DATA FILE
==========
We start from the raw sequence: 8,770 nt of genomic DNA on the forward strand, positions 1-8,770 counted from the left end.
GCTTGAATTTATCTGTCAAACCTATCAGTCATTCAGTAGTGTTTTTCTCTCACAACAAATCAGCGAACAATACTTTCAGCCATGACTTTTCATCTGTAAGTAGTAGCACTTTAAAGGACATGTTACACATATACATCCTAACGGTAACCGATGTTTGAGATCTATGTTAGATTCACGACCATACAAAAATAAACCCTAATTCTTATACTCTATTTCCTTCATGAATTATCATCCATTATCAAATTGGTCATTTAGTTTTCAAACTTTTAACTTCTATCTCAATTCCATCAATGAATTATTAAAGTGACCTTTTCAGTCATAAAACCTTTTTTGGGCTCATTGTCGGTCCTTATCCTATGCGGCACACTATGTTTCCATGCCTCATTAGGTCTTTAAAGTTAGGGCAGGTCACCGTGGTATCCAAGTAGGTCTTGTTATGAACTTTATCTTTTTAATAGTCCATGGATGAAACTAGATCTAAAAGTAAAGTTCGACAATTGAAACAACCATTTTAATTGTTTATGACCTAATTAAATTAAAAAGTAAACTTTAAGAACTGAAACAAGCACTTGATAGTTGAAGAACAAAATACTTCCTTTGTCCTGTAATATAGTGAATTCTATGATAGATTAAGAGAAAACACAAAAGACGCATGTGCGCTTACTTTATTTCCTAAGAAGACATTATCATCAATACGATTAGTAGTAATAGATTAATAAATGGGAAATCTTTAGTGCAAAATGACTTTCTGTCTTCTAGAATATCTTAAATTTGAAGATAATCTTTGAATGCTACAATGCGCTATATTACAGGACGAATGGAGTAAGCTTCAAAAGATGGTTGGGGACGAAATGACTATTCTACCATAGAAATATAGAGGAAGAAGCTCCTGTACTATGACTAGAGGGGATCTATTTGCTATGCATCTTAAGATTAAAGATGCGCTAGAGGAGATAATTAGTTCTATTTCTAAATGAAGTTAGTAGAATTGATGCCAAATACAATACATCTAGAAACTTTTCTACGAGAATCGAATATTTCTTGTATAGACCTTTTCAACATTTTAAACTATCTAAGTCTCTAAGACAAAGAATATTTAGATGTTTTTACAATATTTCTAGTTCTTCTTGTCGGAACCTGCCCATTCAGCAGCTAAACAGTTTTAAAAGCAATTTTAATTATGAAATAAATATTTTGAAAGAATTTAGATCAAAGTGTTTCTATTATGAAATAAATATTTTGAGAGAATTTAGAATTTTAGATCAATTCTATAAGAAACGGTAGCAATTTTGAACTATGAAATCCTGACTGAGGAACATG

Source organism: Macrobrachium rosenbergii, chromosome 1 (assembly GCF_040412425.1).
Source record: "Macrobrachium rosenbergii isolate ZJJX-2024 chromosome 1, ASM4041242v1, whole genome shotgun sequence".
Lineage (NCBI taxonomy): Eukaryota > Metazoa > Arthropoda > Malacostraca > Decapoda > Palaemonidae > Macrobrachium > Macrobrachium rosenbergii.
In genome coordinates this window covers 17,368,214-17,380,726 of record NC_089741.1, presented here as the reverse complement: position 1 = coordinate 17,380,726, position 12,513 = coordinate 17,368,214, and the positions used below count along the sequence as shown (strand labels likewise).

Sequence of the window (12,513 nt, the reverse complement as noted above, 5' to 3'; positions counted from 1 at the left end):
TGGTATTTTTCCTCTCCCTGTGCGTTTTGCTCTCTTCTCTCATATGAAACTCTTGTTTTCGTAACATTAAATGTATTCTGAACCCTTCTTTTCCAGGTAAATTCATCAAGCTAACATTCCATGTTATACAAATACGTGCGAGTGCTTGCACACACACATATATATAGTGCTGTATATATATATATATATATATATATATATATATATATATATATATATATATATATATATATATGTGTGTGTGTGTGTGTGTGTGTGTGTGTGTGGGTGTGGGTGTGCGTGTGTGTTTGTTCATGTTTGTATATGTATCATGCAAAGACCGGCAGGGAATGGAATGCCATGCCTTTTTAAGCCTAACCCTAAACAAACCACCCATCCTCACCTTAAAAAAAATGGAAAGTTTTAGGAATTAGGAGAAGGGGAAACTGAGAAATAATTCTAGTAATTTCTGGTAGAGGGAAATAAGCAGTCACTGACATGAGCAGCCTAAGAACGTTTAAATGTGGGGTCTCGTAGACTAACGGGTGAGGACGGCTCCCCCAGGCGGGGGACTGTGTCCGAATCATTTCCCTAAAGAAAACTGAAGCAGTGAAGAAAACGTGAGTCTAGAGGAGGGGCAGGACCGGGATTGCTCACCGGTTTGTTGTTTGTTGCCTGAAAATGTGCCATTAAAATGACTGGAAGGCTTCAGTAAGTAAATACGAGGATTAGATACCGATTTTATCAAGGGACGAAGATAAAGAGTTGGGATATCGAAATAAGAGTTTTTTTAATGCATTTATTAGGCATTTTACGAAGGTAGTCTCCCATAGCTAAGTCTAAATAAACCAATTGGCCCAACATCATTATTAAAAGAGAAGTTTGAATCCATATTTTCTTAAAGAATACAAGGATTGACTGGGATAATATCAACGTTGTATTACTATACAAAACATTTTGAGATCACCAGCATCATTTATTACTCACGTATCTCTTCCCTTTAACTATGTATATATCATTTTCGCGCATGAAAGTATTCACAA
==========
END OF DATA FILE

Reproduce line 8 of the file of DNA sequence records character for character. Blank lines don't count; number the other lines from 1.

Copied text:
TGGTATTTTTCCTCTCCCTGTGCGTTTTGCTCTCTTCTCTCATATGAAACTCTTGTTTTCGTAACATTAAATGTATTCTGAACCCTTCTTTTCCAGGTAAATTCATCAAGCTAACATTCCATGTTATACAAATACGTGCGAGTGCTTGCACACACACATATATATAGTGCTGTATATATATATATATATATATATATATATATATATATATATATATATATATATATATATATATGTGTGTGTGTGTGTGTGTGTGTGTGTGTGTGGGTGTGGGTGTGCGTGTGTGTTTGTTCATGTTTGTATATGTATCATGCAAAGACCGGCAGGGAATGGAATGCCATGCCTTTTTAAGCCTAACCCTAAACAAACCACCCATCCTCACCTTAAAAAAAATGGAAAGTTTTAGGAATTAGGAGAAGGGGAAACTGAGAAATAATTCTAGTAATTTCTGGTAGAGGGAAATAAGCAGTCACTGACATGAGCAGCCTAAGAACGTTTAAATGTGGGGTCTCGTAGACTAACGGGTGAGGACGGCTCCCCCAGGCGGGGGACTGTGTCCGAATCATTTCCCTAAAGAAAACTGAAGCAGTGAAGAAAACGTGAGTCTAGAGGAGGGGCAGGACCGGGATTGCTCACCGGTTTGTTGTTTGTTGCCTGAAAATGTGCCATTAAAATGACTGGAAGGCTTCAGTAAGTAAATACGAGGATTAGATACCGATTTTATCAAGGGACGAAGATAAAGAGTTGGGATATCGAAATAAGAGTTTTTTTAATGCATTTATTAGGCATTTTACGAAGGTAGTCTCCCATAGCTAAGTCTAAATAAACCAATTGGCCCAACATCATTATTAAAAGAGAAGTTTGAATCCATATTTTCTTAAAGAATACAAGGATTGACTGGGATAATATCAACGTTGTATTACTATACAAAACATTTTGAGATCACCAGCATCATTTATTACTCACGTATCTCTTCCCTTTAACTATGTATATATCATTTTCGCGCATGAAAGTATTCACAA